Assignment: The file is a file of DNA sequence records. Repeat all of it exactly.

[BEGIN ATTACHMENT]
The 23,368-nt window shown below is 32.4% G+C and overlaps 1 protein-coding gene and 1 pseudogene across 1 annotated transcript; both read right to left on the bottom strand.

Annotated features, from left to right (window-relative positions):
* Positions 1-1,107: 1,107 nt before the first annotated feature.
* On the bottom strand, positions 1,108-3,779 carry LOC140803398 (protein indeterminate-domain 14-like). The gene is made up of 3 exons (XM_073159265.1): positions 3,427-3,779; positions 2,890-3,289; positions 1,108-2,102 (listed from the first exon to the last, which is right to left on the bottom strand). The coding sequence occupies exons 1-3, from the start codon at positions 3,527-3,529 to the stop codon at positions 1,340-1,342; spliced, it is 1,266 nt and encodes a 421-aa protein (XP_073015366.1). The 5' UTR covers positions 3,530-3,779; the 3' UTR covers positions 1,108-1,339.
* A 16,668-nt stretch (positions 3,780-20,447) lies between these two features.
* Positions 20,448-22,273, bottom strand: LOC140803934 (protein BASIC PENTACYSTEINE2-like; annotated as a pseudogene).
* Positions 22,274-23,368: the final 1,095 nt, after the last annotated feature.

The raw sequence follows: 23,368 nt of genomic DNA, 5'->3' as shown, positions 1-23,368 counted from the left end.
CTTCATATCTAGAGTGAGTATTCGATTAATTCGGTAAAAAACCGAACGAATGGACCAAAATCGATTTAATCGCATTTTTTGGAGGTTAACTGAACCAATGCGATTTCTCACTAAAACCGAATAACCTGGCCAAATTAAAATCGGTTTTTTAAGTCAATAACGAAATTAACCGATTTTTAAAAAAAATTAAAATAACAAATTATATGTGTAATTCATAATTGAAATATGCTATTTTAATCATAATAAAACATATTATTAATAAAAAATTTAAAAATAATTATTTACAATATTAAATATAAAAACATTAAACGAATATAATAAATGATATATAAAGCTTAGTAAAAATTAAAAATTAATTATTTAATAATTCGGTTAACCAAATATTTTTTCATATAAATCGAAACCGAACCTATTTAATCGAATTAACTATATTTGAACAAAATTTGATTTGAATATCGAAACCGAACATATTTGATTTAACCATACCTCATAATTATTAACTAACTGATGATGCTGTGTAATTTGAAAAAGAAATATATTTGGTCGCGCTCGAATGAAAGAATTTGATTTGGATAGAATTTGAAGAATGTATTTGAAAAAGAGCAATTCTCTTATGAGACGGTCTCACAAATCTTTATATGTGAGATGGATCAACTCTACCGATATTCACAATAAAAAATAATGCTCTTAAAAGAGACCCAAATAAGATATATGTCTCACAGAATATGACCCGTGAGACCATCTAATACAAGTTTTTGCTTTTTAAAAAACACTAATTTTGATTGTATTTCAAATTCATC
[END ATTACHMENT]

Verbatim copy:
The 23,368-nt window shown below is 32.4% G+C and overlaps 1 protein-coding gene and 1 pseudogene across 1 annotated transcript; both read right to left on the bottom strand.

Annotated features, from left to right (window-relative positions):
* Positions 1-1,107: 1,107 nt before the first annotated feature.
* On the bottom strand, positions 1,108-3,779 carry LOC140803398 (protein indeterminate-domain 14-like). The gene is made up of 3 exons (XM_073159265.1): positions 3,427-3,779; positions 2,890-3,289; positions 1,108-2,102 (listed from the first exon to the last, which is right to left on the bottom strand). The coding sequence occupies exons 1-3, from the start codon at positions 3,527-3,529 to the stop codon at positions 1,340-1,342; spliced, it is 1,266 nt and encodes a 421-aa protein (XP_073015366.1). The 5' UTR covers positions 3,530-3,779; the 3' UTR covers positions 1,108-1,339.
* A 16,668-nt stretch (positions 3,780-20,447) lies between these two features.
* Positions 20,448-22,273, bottom strand: LOC140803934 (protein BASIC PENTACYSTEINE2-like; annotated as a pseudogene).
* Positions 22,274-23,368: the final 1,095 nt, after the last annotated feature.

The raw sequence follows: 23,368 nt of genomic DNA, 5'->3' as shown, positions 1-23,368 counted from the left end.
CTTCATATCTAGAGTGAGTATTCGATTAATTCGGTAAAAAACCGAACGAATGGACCAAAATCGATTTAATCGCATTTTTTGGAGGTTAACTGAACCAATGCGATTTCTCACTAAAACCGAATAACCTGGCCAAATTAAAATCGGTTTTTTAAGTCAATAACGAAATTAACCGATTTTTAAAAAAAATTAAAATAACAAATTATATGTGTAATTCATAATTGAAATATGCTATTTTAATCATAATAAAACATATTATTAATAAAAAATTTAAAAATAATTATTTACAATATTAAATATAAAAACATTAAACGAATATAATAAATGATATATAAAGCTTAGTAAAAATTAAAAATTAATTATTTAATAATTCGGTTAACCAAATATTTTTTCATATAAATCGAAACCGAACCTATTTAATCGAATTAACTATATTTGAACAAAATTTGATTTGAATATCGAAACCGAACATATTTGATTTAACCATACCTCATAATTATTAACTAACTGATGATGCTGTGTAATTTGAAAAAGAAATATATTTGGTCGCGCTCGAATGAAAGAATTTGATTTGGATAGAATTTGAAGAATGTATTTGAAAAAGAGCAATTCTCTTATGAGACGGTCTCACAAATCTTTATATGTGAGATGGATCAACTCTACCGATATTCACAATAAAAAATAATGCTCTTAAAAGAGACCCAAATAAGATATATGTCTCACAGAATATGACCCGTGAGACCATCTAATACAAGTTTTTGCTTTTTAAAAAACACTAATTTTGATTGTATTTCAAATTCATC